Zarbock: And without it, you’re lost. Well without it, you’re not a military chaplain.

Roller: That is correct. It certainly becomes more difficult to do the mission of religious support yet alone to be able to survive on the battlefield.

BRINSFIELD: Sir, with the exception of this particular position, would you just discuss one or two positions you’ve held before that you found particularly enjoyable or efficacious with regard to your ability to carry out your ministry?

Roller: Without a doubt the position that I’ve enjoyed the most was as a brigade chaplain the 82nd Airborne Division, the 504 Parachute Infantry Regiment with its tremendous history from World War II. The camaraderie within the unit, the esprit de corps within the unit, the physical training was certainly very difficult. It challenged you every day. At some point you were either sore or hurt or something was broken, but that’s just a part of being in the 82nd.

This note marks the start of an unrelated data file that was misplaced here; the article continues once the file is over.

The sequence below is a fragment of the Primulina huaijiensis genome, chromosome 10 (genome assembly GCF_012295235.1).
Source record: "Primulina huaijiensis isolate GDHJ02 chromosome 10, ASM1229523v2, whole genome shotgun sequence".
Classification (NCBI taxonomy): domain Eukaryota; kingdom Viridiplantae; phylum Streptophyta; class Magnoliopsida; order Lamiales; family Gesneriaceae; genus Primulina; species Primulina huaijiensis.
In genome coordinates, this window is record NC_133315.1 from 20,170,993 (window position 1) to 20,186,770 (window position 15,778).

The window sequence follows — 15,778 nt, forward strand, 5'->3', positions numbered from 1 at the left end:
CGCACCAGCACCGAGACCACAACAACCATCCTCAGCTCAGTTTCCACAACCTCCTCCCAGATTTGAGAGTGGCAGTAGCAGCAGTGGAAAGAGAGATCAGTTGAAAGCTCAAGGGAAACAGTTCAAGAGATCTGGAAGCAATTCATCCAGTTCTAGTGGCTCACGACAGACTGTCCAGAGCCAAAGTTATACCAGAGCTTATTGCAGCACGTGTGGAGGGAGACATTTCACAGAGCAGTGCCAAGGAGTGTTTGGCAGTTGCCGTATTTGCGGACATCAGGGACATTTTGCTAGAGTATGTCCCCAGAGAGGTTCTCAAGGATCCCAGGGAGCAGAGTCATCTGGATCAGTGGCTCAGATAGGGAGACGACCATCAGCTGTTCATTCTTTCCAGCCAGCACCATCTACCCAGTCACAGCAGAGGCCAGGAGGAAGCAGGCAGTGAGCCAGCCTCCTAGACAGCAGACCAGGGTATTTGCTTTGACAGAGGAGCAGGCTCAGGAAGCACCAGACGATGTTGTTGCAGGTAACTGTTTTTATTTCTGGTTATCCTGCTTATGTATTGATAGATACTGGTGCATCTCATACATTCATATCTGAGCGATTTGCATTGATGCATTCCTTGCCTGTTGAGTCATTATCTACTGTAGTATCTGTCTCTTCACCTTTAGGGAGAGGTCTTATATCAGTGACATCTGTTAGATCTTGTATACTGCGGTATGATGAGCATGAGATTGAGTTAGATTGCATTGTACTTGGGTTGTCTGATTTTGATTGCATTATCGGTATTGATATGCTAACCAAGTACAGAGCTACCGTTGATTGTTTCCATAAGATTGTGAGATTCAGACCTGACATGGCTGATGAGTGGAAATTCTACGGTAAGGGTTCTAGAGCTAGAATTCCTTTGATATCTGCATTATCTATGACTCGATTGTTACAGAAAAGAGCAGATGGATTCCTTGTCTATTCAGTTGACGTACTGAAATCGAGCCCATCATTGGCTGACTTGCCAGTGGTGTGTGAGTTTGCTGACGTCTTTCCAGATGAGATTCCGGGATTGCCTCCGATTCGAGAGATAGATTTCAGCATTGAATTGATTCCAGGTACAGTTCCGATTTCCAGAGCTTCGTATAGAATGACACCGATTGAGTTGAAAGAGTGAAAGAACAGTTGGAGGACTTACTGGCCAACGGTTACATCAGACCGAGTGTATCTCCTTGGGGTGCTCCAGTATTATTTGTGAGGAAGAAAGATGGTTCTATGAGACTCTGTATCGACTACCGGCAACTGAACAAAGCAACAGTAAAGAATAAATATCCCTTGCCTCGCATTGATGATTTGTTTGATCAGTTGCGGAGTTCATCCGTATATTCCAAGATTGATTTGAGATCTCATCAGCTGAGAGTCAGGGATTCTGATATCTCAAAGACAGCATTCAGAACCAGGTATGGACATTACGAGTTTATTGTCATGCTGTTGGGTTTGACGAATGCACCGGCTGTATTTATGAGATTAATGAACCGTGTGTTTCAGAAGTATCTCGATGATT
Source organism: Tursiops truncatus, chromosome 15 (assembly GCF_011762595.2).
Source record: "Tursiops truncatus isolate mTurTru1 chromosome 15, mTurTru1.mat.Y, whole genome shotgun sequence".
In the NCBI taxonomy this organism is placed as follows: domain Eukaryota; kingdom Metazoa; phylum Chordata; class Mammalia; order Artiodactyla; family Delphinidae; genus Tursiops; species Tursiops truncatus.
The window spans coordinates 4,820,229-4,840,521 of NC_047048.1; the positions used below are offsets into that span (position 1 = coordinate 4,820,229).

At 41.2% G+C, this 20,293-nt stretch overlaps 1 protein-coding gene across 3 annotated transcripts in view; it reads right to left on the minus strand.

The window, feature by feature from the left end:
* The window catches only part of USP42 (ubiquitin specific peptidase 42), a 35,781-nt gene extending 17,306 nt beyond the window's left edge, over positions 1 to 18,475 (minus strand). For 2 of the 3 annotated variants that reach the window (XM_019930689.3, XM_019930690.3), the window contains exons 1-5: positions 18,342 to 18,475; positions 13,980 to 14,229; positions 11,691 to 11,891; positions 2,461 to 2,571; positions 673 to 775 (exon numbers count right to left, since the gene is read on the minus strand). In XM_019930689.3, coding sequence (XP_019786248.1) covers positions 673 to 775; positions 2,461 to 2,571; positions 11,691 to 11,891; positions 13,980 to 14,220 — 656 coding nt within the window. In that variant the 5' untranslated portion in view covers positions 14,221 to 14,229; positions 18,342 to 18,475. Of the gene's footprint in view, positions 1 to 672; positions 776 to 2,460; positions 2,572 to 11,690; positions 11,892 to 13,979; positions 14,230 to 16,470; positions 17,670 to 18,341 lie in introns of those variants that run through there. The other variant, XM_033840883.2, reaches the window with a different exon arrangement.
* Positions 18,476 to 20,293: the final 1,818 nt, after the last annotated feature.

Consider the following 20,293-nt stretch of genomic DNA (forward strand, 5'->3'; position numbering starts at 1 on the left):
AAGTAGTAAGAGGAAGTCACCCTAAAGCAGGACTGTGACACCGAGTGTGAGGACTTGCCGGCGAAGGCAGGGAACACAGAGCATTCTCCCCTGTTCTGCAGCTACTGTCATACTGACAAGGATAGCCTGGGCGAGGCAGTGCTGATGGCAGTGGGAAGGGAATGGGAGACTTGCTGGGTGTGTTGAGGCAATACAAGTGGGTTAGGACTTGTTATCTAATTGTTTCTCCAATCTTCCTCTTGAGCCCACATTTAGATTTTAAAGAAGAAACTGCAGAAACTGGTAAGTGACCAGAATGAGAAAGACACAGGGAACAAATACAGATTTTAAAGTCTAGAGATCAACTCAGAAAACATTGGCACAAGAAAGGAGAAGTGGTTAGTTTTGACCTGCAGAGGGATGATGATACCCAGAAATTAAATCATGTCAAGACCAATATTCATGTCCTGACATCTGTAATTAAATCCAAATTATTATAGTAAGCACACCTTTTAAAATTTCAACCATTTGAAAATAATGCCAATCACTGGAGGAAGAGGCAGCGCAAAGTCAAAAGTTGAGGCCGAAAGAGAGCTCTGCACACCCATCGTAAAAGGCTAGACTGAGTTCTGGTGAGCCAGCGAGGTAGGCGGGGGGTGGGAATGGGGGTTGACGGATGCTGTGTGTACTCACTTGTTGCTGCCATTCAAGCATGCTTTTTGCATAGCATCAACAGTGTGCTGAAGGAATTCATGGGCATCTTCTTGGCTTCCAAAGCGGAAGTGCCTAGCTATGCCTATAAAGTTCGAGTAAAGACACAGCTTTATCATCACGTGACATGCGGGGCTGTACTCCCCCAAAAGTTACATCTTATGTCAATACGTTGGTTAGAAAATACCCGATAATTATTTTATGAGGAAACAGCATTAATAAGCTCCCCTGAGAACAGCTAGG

It was just terrific ministry to be with those paratroopers and to be able to work day in and day out with them and provide religious support to them and to their families and also the chaplains that were there. The chaplains, the chaplain assistants I was working with, those that I supervised as the brigade chaplain, were just fantastic folks. Of course they’re all volunteers and they have to be there and we’re all putting up with the same hardships, but we also had some great times in ministry.

I suppose in terms of other assignments I don’t know that they were all necessarily as enjoyable, but I recall an assignment that was particularly, I didn't realize it at the time, but was particularly developing to me and that was as the Plans and Operations chaplain for the US forces in Korea. My job there, I pretty well got in and started from scratch because they didn't have that job before I got there.